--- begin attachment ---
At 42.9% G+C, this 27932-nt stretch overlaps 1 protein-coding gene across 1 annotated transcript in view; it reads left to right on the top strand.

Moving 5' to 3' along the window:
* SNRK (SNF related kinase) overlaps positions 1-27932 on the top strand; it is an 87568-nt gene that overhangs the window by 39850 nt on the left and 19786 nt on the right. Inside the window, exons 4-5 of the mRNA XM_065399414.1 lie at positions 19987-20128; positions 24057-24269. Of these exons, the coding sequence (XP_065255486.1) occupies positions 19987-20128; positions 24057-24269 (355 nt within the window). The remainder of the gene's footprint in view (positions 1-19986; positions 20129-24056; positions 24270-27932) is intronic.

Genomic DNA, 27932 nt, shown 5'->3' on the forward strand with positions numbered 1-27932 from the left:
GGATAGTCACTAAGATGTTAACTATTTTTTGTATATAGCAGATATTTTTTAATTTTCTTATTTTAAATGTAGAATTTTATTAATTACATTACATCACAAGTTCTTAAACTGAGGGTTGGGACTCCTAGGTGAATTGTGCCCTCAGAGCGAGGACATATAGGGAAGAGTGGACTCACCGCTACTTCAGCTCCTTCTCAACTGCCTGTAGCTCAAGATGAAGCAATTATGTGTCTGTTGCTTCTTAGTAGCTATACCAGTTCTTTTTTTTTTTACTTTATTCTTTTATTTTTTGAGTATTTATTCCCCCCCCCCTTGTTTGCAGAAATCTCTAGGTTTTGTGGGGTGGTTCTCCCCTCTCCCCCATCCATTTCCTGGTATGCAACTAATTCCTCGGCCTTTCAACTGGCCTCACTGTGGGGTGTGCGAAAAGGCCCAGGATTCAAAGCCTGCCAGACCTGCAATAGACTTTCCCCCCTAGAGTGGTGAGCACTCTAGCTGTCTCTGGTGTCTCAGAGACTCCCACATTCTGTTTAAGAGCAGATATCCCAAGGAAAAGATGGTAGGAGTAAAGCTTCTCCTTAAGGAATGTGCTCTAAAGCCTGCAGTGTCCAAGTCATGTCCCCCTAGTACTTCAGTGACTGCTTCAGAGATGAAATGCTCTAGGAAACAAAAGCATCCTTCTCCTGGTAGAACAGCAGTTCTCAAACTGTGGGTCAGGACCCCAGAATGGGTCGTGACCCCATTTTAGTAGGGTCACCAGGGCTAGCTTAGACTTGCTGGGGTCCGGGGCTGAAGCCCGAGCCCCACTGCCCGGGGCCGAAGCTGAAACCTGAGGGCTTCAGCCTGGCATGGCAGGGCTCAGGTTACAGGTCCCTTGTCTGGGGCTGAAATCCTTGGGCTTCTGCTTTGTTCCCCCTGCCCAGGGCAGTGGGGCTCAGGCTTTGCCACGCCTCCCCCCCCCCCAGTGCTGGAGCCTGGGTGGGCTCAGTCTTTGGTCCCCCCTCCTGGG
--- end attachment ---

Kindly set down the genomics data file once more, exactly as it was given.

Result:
At 42.9% G+C, this 27932-nt stretch overlaps 1 protein-coding gene across 1 annotated transcript in view; it reads left to right on the top strand.

Moving 5' to 3' along the window:
* SNRK (SNF related kinase) overlaps positions 1-27932 on the top strand; it is an 87568-nt gene that overhangs the window by 39850 nt on the left and 19786 nt on the right. Inside the window, exons 4-5 of the mRNA XM_065399414.1 lie at positions 19987-20128; positions 24057-24269. Of these exons, the coding sequence (XP_065255486.1) occupies positions 19987-20128; positions 24057-24269 (355 nt within the window). The remainder of the gene's footprint in view (positions 1-19986; positions 20129-24056; positions 24270-27932) is intronic.

Genomic DNA, 27932 nt, shown 5'->3' on the forward strand with positions numbered 1-27932 from the left:
GGATAGTCACTAAGATGTTAACTATTTTTTGTATATAGCAGATATTTTTTAATTTTCTTATTTTAAATGTAGAATTTTATTAATTACATTACATCACAAGTTCTTAAACTGAGGGTTGGGACTCCTAGGTGAATTGTGCCCTCAGAGCGAGGACATATAGGGAAGAGTGGACTCACCGCTACTTCAGCTCCTTCTCAACTGCCTGTAGCTCAAGATGAAGCAATTATGTGTCTGTTGCTTCTTAGTAGCTATACCAGTTCTTTTTTTTTTTACTTTATTCTTTTATTTTTTGAGTATTTATTCCCCCCCCCCTTGTTTGCAGAAATCTCTAGGTTTTGTGGGGTGGTTCTCCCCTCTCCCCCATCCATTTCCTGGTATGCAACTAATTCCTCGGCCTTTCAACTGGCCTCACTGTGGGGTGTGCGAAAAGGCCCAGGATTCAAAGCCTGCCAGACCTGCAATAGACTTTCCCCCCTAGAGTGGTGAGCACTCTAGCTGTCTCTGGTGTCTCAGAGACTCCCACATTCTGTTTAAGAGCAGATATCCCAAGGAAAAGATGGTAGGAGTAAAGCTTCTCCTTAAGGAATGTGCTCTAAAGCCTGCAGTGTCCAAGTCATGTCCCCCTAGTACTTCAGTGACTGCTTCAGAGATGAAATGCTCTAGGAAACAAAAGCATCCTTCTCCTGGTAGAACAGCAGTTCTCAAACTGTGGGTCAGGACCCCAGAATGGGTCGTGACCCCATTTTAGTAGGGTCACCAGGGCTAGCTTAGACTTGCTGGGGTCCGGGGCTGAAGCCCGAGCCCCACTGCCCGGGGCCGAAGCTGAAACCTGAGGGCTTCAGCCTGGCATGGCAGGGCTCAGGTTACAGGTCCCTTGTCTGGGGCTGAAATCCTTGGGCTTCTGCTTTGTTCCCCCTGCCCAGGGCAGTGGGGCTCAGGCTTTGCCACGCCTCCCCCCCCCCCAGTGCTGGAGCCTGGGTGGGCTCAGTCTTTGGTCCCCCCTCCTGGG